Conference Dates

March 6-11, 2016


Recently, extensive efforts were made towards investigation and development of spark plasma sintering (SPS) as a promising technique for rapid densification of ceramics at relatively low temperatures. In this respect, SPS was used for various processes and materials including fabrication of bulk metals and ceramics and their composites. Furthermore, this ‘low temperature’ processing allowed consolidation of ceramics with strong covalent bonding to the full density. However, significant gap exists between the technological and fabrication achievements to the fundamental understanding of the SPS mechanisms. This gap is due to the complexity of the thermal, electrical and mechanical processes that may be involved during the SPS, in addition to their dependence on the SPS parameters, as well as a reasonable question of possibility of scaling up. The majority of reports provided in peer-reviewed journals usually focuses on the ceramic specimens not larger than 40 mm, which is a reasonable size even for more “conventional” consolidation method that of hot-pressing.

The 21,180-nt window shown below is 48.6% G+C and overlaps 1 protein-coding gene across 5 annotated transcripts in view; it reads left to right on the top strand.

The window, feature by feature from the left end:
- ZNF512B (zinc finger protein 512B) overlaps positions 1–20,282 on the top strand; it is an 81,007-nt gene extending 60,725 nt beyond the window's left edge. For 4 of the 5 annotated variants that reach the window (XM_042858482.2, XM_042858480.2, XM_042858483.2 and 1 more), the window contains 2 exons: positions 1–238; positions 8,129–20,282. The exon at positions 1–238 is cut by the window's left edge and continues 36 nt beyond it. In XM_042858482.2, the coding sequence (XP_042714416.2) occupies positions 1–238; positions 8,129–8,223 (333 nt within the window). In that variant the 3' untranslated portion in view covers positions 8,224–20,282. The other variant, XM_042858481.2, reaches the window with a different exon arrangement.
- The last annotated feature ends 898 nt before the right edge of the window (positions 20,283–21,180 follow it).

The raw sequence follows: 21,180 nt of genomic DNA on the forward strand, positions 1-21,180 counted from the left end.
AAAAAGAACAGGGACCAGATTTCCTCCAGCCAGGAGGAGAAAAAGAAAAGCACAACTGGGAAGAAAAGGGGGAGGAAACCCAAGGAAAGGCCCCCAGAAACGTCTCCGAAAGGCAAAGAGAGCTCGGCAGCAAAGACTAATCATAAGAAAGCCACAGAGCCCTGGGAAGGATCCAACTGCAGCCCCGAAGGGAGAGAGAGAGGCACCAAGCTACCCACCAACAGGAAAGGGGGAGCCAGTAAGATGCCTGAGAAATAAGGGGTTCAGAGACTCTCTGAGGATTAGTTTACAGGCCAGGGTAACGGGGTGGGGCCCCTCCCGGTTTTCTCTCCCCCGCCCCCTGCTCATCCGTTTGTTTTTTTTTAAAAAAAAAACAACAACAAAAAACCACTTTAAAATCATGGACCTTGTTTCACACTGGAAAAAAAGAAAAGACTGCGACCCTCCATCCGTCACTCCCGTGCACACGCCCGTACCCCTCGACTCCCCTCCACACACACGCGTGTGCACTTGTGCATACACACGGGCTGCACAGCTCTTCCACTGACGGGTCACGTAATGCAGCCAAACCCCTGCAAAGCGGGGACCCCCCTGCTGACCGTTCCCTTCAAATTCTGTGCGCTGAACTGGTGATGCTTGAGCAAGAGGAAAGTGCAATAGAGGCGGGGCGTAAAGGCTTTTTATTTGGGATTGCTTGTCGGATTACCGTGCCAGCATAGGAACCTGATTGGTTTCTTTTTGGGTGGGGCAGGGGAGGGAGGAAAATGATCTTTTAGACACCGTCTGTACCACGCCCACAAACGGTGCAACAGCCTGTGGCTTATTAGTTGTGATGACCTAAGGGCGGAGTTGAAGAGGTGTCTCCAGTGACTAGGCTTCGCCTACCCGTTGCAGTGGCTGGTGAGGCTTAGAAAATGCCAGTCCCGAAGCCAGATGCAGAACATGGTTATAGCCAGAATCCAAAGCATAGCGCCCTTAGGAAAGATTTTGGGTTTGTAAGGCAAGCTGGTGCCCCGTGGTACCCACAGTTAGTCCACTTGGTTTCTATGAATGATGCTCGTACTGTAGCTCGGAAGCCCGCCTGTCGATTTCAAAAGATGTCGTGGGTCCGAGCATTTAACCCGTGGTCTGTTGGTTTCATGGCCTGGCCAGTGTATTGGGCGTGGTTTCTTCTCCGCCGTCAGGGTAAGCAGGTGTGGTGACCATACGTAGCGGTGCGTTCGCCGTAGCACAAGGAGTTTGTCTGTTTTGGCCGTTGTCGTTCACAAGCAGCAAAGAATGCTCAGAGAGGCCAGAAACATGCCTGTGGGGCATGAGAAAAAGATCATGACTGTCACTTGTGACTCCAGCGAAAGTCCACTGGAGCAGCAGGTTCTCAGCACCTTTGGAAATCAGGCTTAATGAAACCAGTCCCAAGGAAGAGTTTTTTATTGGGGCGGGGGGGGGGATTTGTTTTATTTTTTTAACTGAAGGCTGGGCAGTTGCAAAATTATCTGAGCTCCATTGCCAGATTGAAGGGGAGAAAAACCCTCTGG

Hence, the present work focuses on the natural scaling up processes for fabrication of a large size specimens approaching 100 mm in diameter and 20 mm in height, and provides an analysis for the densification process, structure evolution (including homogeneity), and, crucially, concentrates on the change in the mechanical properties that arises during scaling up process for high-temperature ceramics consolidated at temperatures higher than 1800 °C.

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Engineering Commons